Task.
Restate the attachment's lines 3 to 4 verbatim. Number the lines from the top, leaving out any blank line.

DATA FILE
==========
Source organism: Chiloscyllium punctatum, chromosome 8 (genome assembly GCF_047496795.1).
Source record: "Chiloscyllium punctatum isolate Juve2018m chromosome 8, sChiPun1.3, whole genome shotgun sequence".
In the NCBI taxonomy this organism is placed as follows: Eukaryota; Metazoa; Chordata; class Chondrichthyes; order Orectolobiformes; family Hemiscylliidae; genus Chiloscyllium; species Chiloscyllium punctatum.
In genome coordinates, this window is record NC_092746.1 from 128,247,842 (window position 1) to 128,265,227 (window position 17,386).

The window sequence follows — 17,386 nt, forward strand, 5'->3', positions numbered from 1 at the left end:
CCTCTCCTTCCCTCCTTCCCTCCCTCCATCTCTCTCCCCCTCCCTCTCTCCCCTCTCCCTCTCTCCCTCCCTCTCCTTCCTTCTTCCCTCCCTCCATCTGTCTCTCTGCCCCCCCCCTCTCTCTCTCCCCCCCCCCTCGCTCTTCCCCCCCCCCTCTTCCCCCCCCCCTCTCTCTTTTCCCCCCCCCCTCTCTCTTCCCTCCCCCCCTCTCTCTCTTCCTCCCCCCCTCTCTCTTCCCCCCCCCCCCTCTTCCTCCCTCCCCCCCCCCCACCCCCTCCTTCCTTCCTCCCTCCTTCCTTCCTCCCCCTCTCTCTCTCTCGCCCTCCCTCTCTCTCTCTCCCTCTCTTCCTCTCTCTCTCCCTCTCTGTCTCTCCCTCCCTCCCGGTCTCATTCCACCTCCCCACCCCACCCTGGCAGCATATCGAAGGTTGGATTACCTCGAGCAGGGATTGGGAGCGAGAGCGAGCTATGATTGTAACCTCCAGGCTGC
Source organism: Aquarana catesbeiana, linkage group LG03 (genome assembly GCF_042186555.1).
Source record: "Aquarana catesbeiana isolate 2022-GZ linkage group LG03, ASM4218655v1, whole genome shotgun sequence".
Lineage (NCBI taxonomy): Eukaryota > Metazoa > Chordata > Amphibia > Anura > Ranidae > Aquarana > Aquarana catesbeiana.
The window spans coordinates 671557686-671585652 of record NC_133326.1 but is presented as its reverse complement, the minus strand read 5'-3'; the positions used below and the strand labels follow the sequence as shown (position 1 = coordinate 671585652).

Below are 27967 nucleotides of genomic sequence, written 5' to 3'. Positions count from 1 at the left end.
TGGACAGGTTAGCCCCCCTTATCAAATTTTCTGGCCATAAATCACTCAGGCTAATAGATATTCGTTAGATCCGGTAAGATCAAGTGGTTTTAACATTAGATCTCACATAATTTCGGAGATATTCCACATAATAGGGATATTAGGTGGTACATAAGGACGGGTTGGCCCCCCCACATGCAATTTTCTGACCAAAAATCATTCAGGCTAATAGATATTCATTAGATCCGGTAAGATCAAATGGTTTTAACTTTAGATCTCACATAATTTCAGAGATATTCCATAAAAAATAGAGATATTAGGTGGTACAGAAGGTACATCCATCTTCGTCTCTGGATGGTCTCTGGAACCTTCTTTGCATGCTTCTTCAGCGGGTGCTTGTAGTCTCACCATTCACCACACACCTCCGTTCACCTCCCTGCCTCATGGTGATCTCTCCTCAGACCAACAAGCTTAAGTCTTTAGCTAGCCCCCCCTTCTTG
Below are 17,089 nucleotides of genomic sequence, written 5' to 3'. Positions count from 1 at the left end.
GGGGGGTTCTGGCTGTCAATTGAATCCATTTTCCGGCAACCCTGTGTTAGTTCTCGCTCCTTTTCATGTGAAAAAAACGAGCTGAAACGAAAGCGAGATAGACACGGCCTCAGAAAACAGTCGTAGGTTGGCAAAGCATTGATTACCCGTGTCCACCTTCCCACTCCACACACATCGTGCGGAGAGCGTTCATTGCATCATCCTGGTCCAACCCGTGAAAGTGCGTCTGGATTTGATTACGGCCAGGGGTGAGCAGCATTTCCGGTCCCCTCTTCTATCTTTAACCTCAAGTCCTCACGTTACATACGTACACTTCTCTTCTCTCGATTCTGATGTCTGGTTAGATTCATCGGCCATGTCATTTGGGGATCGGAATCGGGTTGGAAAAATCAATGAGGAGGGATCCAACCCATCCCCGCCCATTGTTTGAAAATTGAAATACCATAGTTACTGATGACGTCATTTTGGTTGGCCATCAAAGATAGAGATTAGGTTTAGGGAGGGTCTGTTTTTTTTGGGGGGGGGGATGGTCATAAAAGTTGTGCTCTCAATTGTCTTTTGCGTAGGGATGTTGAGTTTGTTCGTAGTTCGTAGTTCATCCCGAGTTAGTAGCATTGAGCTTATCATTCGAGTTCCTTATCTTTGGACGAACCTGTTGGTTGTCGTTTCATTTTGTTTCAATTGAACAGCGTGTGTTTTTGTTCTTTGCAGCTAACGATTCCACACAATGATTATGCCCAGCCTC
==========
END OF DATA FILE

In the NCBI taxonomy this organism is placed as follows: Eukaryota; Metazoa; Chordata; class Chondrichthyes; order Orectolobiformes; family Hemiscylliidae; genus Chiloscyllium; species Chiloscyllium punctatum.
In genome coordinates, this window is record NC_092746.1 from 128,247,842 (window position 1) to 128,265,227 (window position 17,386).